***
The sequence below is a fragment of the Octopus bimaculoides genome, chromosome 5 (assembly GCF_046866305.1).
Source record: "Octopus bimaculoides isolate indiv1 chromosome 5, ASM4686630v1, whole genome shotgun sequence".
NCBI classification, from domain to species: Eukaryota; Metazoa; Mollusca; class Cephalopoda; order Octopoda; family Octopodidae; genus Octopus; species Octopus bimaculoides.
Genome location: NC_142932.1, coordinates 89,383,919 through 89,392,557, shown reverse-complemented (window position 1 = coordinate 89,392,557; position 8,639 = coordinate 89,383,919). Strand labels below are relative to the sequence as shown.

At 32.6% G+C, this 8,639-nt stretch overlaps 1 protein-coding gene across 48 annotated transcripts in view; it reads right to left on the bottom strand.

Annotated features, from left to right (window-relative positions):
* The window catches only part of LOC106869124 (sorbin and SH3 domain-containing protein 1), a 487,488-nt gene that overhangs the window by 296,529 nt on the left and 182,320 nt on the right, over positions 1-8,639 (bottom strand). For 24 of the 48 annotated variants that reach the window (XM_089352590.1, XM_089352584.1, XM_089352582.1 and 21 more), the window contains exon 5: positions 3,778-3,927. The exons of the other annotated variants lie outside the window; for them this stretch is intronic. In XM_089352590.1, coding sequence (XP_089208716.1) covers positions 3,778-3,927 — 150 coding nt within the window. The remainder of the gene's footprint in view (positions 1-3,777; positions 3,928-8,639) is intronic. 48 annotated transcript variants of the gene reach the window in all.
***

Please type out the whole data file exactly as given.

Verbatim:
The sequence below is a fragment of the Octopus bimaculoides genome, chromosome 5 (assembly GCF_046866305.1).
Source record: "Octopus bimaculoides isolate indiv1 chromosome 5, ASM4686630v1, whole genome shotgun sequence".
NCBI classification, from domain to species: Eukaryota; Metazoa; Mollusca; class Cephalopoda; order Octopoda; family Octopodidae; genus Octopus; species Octopus bimaculoides.
Genome location: NC_142932.1, coordinates 89,383,919 through 89,392,557, shown reverse-complemented (window position 1 = coordinate 89,392,557; position 8,639 = coordinate 89,383,919). Strand labels below are relative to the sequence as shown.

At 32.6% G+C, this 8,639-nt stretch overlaps 1 protein-coding gene across 48 annotated transcripts in view; it reads right to left on the bottom strand.

Annotated features, from left to right (window-relative positions):
* The window catches only part of LOC106869124 (sorbin and SH3 domain-containing protein 1), a 487,488-nt gene that overhangs the window by 296,529 nt on the left and 182,320 nt on the right, over positions 1-8,639 (bottom strand). For 24 of the 48 annotated variants that reach the window (XM_089352590.1, XM_089352584.1, XM_089352582.1 and 21 more), the window contains exon 5: positions 3,778-3,927. The exons of the other annotated variants lie outside the window; for them this stretch is intronic. In XM_089352590.1, coding sequence (XP_089208716.1) covers positions 3,778-3,927 — 150 coding nt within the window. The remainder of the gene's footprint in view (positions 1-3,777; positions 3,928-8,639) is intronic. 48 annotated transcript variants of the gene reach the window in all.